Our Fixation With Fairness: Not-So-Lovely

Posted: May 17, 2014

An obsession with fair skin is a widespread disease in India. Is it taking our focus away from being good, confident people? 

Wanted: bride. Fair, beautiful, aged less than 25, for Indian boy settled in Mumbai with family business.

Looking for sincere Christian, God fearing, fair lady for a well settled Indian boy in Australia.

Every time I look at matrimonial ads in the paper, or online, there is one word that always stands out – ‘Fair’. This word is mentioned more than the words ‘bride’ and ‘groom’, too! Everyone needs a fair bride. Is one ill mannered or less beautiful just because his/her skin color is not fair? I’m yet to come across a matrimonial ad which says “wanted: dusky and beautiful bride” or “dusky and lovely girl” or “skin color no bar”. Apparently, to many, ‘dusky’ doesn’t sound good with ‘beautiful’ and ‘lovely’.

India has never been one. People have always been categorized and slotted here. People from the North are fair and those from the south, popularly known as Madrasis are not. Remember the hype Nina Davuluri caused when she won the Miss America crown this year? Indians rejoiced, but would she have won if she was based in India?

Remember the hype Nina Davuluri caused when she won the Miss America crown this year? Indians rejoiced, but would she have won if she was based in India?

When was the last time you saw a dusky girl lift the Miss India crown? If the poor girl was in India she would have been cursed by her parents for her skin color, and a hefty dowry would be presented to her husband to compensate for her skin color.

The most saddening thing I saw, was the sale of some fairness potion on national television. A well known actress was promoting it. I bet she wouldn’t dare to use it even once. In this ad, a girl is shooed away from home by her parents because she was not fair. The girl somehow gets hold of this potion and becomes fair, comes back, and is accepted wholeheartedly. These ads always emphasize upon the urgent need of getting fair and regaining our lost self-esteem. For people with not-so-fair complexion, this is almost like getting assaulted for what they are.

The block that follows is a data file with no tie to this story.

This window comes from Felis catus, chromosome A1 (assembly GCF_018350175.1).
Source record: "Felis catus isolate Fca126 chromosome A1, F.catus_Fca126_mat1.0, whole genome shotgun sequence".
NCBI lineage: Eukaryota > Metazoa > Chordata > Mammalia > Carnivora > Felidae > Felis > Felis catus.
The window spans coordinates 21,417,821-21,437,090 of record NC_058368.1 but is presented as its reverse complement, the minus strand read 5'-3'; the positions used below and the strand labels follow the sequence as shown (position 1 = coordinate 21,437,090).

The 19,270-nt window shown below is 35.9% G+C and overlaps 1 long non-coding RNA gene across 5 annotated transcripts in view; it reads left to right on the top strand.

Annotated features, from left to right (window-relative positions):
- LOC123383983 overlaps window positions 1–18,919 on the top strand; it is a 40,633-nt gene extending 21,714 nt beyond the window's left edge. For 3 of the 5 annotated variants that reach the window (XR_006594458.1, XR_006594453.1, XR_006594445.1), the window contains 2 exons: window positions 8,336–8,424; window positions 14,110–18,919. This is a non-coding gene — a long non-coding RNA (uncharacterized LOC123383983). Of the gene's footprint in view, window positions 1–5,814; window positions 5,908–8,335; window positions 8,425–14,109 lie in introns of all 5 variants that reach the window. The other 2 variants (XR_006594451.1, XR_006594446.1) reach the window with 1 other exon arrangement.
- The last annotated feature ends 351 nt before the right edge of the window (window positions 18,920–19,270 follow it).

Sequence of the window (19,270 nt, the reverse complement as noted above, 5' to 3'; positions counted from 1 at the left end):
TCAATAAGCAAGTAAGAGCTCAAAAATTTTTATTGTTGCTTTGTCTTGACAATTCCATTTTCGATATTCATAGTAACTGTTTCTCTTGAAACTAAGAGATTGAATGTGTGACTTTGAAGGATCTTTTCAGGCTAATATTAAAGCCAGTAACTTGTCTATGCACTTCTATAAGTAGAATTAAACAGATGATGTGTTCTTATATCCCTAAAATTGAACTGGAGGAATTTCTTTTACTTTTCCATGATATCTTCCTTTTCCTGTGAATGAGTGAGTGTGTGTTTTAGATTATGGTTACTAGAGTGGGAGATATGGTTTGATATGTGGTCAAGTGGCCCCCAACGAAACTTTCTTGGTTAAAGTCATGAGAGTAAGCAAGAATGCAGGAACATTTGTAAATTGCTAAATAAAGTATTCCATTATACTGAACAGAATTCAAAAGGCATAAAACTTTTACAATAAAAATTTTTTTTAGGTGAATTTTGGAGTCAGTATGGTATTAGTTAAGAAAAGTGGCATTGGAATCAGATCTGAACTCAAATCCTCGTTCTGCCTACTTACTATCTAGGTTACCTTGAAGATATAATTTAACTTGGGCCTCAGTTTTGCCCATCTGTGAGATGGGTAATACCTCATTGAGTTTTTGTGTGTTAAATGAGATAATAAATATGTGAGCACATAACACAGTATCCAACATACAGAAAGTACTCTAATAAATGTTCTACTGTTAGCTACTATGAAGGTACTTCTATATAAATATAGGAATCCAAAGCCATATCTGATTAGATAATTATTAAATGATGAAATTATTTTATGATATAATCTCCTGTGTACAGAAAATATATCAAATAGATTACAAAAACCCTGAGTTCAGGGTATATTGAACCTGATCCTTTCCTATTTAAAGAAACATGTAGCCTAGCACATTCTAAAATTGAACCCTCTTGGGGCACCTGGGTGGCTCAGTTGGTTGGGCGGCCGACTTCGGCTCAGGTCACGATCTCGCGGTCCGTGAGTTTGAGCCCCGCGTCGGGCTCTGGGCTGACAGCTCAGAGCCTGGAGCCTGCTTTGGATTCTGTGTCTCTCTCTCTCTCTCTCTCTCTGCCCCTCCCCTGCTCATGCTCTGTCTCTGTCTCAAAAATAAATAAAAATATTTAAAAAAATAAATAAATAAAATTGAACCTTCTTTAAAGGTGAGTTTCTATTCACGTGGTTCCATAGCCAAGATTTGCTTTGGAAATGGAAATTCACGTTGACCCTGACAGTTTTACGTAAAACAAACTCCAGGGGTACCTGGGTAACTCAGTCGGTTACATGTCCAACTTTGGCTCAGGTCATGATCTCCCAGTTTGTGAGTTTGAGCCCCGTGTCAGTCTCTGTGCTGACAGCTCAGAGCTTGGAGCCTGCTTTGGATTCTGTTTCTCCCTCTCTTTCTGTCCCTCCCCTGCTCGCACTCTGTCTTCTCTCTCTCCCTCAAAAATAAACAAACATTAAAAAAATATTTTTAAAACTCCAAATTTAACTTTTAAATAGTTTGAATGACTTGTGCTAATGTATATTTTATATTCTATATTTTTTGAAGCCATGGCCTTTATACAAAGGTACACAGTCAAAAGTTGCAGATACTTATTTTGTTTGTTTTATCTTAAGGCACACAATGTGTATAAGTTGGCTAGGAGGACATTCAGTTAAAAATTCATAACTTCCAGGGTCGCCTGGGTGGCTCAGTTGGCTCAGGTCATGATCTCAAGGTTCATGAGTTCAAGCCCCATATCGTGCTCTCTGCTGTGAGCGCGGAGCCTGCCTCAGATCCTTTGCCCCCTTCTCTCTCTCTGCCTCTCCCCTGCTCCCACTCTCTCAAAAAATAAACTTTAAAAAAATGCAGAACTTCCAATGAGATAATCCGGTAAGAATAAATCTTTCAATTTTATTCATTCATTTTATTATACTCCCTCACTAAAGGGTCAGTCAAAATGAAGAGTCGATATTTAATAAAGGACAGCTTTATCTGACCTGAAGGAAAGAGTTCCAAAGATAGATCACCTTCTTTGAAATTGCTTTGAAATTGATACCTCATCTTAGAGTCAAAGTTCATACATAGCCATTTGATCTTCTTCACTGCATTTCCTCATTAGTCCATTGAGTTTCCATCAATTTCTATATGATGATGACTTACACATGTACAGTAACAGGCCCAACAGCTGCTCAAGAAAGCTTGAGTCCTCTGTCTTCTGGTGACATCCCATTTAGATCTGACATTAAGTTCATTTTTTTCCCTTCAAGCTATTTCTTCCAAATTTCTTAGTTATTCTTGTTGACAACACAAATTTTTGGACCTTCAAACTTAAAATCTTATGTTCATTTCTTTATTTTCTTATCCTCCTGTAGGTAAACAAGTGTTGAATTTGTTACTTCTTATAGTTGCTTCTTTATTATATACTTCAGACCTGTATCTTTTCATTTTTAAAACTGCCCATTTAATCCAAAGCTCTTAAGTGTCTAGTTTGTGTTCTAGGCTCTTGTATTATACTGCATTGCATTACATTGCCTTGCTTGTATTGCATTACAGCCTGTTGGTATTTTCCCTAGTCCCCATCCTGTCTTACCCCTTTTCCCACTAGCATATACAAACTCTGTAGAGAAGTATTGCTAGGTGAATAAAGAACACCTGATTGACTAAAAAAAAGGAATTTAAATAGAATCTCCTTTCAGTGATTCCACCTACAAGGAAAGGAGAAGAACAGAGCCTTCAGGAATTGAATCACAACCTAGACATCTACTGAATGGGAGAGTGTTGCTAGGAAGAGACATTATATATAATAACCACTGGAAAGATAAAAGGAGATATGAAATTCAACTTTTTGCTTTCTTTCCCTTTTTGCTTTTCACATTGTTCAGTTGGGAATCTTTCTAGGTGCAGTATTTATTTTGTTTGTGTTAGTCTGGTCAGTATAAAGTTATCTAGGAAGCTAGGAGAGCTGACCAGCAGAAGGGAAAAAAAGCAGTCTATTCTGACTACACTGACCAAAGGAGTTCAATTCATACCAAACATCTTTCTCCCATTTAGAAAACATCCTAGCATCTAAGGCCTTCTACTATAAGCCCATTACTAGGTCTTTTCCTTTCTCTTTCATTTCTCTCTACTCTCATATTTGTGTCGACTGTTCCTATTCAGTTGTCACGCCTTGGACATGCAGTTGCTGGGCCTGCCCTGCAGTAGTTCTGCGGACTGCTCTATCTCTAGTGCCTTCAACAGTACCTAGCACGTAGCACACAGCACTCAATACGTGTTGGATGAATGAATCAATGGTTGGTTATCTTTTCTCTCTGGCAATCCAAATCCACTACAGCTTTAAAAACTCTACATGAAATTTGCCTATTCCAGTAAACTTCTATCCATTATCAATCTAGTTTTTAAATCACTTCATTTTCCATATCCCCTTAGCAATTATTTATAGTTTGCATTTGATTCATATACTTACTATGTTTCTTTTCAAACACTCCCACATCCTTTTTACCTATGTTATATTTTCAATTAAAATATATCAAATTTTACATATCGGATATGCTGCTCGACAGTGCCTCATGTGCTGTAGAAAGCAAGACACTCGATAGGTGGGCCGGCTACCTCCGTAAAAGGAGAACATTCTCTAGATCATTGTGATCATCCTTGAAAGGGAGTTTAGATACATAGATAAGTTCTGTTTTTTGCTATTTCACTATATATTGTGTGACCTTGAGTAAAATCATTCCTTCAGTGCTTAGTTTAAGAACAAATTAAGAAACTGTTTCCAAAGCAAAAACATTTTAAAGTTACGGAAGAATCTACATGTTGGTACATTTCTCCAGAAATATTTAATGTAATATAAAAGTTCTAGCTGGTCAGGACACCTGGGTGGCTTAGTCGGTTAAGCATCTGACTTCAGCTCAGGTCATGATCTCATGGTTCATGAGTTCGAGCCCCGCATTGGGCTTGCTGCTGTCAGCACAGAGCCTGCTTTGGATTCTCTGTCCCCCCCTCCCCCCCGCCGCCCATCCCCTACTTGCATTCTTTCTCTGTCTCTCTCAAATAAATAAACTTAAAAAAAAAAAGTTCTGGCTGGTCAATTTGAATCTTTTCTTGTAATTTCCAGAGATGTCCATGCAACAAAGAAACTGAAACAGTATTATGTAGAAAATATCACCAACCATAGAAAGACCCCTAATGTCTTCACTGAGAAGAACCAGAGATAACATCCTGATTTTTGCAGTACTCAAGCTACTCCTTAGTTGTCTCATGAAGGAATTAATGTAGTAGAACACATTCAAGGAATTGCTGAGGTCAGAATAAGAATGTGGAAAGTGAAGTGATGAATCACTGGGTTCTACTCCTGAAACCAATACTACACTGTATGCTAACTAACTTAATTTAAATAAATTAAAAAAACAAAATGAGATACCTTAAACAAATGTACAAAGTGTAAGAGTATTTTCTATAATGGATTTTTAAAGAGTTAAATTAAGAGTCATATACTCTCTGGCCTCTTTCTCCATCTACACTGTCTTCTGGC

For people with not-so-fair complexion, this is almost like getting assaulted for what they are.

On one hand, the parents, peers, family members keep reminding you of this so called ‘curse’ and on the other, these TV ads try their best to lower one’s self-esteem! I once saw this tagline of a fairness cream brand on home shopping- “Fairness=Beauty=Success. Dark skin=Ugliness=Failure”. Is this right?

Maybe this entire thing started off with the ‘White’ Britishers ruling the ‘Brown’ Indians. Maybe white skin was always considered as a sign of higher authority. And maybe we will never stop appreciating white skin and looking down upon the not-so-white ones.

Pic credit: anoldent (Used under a CC license)

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Comments

2 Comments


  1. Oh, I agree. We see this everywhere everyday. Pathetic cradle to grave categorizations, based on looks and color.

    I have written about this in two pieces- one for a parenting website and another for women’web.

    http://parentedge.in/blog/being-fair-to-the-unfair/ is the link to the parenting site piece.

    What is the solution, Soumya? How do we counter it?

    • I read your article Ujwala and can echo every word here. It’s a sad country we live in where people constantly rate themselves based on color. I loved the Nandita Das campaign, but how many of us actually feel that we are beautiful even though we are not fair. Its not only about society here, its about the individual too. If the person suffers from a complex themselves, then there is very less we can do about it.

      The solution would be in stopping to be a slave to the society and the pre-conceived notions about fair skin. We need to speak out about this prejudice and form more campaigns and most importantly ban those fairness cream ads.

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